• SW, so many Qs! I started off just adding some spice to the old sidebar, and then I just couldn’t stop! It was great fun, though very adolescent: I felt like I was hanging posters on my bedroom wall circa 1976! I could have kept going but thought hard about figures that really had a significant and positive effect on the course of my life. Or at least on making me feel there were kindred spirits out there…

      Bill Hicks is one of those people that just seemed doomed to die young. I just feel it was such a waste. And yeah, Bukowski lived like a bum for several decades, it makes no sense at all. Not much of a role model, except in being true to your own possibly-perverted ideals. As for Hillaby, I’m trying to find a shot that does him justice — very difficult. Think I’ll try scanning something. Wish I could find one of him hiking naked…

    • Oh, and Robyn — Robyn is very, very special for me. He’s got me through some dark times. Oddly, I “found” him in Japan, so I still associate him with that place. Never seen him live — or Dylan either. There’s still time, I hope.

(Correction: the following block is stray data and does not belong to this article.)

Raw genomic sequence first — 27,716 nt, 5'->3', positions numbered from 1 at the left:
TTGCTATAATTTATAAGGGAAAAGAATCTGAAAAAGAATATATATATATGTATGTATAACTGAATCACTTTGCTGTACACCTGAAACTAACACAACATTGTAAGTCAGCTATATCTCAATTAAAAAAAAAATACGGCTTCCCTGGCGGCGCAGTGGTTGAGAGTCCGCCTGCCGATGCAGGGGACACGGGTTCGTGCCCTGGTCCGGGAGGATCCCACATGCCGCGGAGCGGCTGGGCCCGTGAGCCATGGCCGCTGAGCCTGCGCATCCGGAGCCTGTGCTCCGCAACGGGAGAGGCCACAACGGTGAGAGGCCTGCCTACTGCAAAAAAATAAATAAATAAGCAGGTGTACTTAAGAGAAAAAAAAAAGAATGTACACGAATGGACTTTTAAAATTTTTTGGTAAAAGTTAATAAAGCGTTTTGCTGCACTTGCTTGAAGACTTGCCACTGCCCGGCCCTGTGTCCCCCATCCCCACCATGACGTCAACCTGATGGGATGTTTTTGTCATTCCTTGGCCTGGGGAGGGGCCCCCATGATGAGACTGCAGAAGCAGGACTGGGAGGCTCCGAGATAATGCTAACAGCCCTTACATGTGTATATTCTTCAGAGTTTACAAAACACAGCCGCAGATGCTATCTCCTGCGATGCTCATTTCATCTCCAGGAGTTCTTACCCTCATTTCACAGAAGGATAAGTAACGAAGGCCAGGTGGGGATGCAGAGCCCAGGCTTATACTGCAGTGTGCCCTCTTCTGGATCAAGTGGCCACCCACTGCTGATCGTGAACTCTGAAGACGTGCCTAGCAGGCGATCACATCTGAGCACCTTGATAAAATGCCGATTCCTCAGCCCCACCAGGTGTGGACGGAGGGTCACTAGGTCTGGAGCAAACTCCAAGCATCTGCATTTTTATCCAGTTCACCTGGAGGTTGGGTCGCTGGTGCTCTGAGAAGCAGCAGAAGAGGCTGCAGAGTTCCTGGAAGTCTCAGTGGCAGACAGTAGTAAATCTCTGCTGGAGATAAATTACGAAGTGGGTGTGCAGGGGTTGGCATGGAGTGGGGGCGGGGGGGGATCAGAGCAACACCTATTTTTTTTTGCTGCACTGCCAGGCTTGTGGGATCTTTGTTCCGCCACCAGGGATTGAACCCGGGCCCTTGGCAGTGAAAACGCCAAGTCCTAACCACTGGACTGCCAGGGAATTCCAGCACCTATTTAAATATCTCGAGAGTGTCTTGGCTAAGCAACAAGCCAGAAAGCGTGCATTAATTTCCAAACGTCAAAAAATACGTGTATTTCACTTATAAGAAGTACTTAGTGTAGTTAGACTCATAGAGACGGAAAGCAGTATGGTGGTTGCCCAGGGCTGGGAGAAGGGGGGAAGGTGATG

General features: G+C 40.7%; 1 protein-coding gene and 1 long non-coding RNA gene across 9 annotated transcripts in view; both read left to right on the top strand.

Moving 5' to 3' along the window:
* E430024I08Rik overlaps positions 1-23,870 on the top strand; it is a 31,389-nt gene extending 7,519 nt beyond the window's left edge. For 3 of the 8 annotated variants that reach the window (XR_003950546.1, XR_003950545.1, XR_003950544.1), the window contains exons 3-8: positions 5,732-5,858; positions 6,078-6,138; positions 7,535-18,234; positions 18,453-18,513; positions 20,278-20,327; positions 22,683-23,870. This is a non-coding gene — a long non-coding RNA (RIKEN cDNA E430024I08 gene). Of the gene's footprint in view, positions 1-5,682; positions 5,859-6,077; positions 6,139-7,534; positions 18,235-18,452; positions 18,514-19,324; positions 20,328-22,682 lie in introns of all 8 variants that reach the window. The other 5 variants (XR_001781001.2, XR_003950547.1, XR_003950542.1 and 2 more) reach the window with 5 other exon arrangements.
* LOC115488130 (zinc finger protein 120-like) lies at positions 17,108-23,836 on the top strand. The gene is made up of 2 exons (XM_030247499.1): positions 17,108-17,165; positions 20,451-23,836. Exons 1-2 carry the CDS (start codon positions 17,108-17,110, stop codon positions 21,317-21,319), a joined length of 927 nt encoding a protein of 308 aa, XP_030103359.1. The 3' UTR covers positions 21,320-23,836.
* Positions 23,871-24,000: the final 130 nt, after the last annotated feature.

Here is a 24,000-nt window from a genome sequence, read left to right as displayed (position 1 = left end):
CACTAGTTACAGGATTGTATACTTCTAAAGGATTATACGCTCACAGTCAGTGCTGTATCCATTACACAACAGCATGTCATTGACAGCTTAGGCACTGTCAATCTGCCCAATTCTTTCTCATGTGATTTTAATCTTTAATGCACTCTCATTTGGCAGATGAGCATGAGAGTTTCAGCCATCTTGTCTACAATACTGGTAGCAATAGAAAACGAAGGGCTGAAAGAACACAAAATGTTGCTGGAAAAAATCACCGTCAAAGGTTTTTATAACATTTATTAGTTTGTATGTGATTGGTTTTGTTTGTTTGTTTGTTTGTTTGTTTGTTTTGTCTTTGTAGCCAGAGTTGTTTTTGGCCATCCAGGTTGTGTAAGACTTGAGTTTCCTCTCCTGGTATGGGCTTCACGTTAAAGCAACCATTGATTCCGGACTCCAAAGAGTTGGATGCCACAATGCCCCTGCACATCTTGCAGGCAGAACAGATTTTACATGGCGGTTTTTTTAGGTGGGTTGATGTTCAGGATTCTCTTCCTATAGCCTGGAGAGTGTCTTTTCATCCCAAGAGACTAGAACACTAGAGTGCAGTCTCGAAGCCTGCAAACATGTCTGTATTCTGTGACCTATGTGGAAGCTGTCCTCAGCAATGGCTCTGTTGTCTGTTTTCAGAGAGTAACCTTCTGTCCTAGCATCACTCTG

3. Glad to know someone romanticises the South, most people deduct ten points from my IQ as soon as they hear the accent 🙂 love the shot before the skunk, I have not mastered landscape shots yet, just can’t seem to capture a view like I want to- it’s frustrating….

    • Thanks so much. I aim to re-hike the A.T. at least twice more, once North to South, with a good camera this time and a bit of experience in both walking and picture-taking. I really like the southern portion of the Trail, but some of those climbs are killers! Walking from the north, though, they’d be a walk in the park by the time I got down there.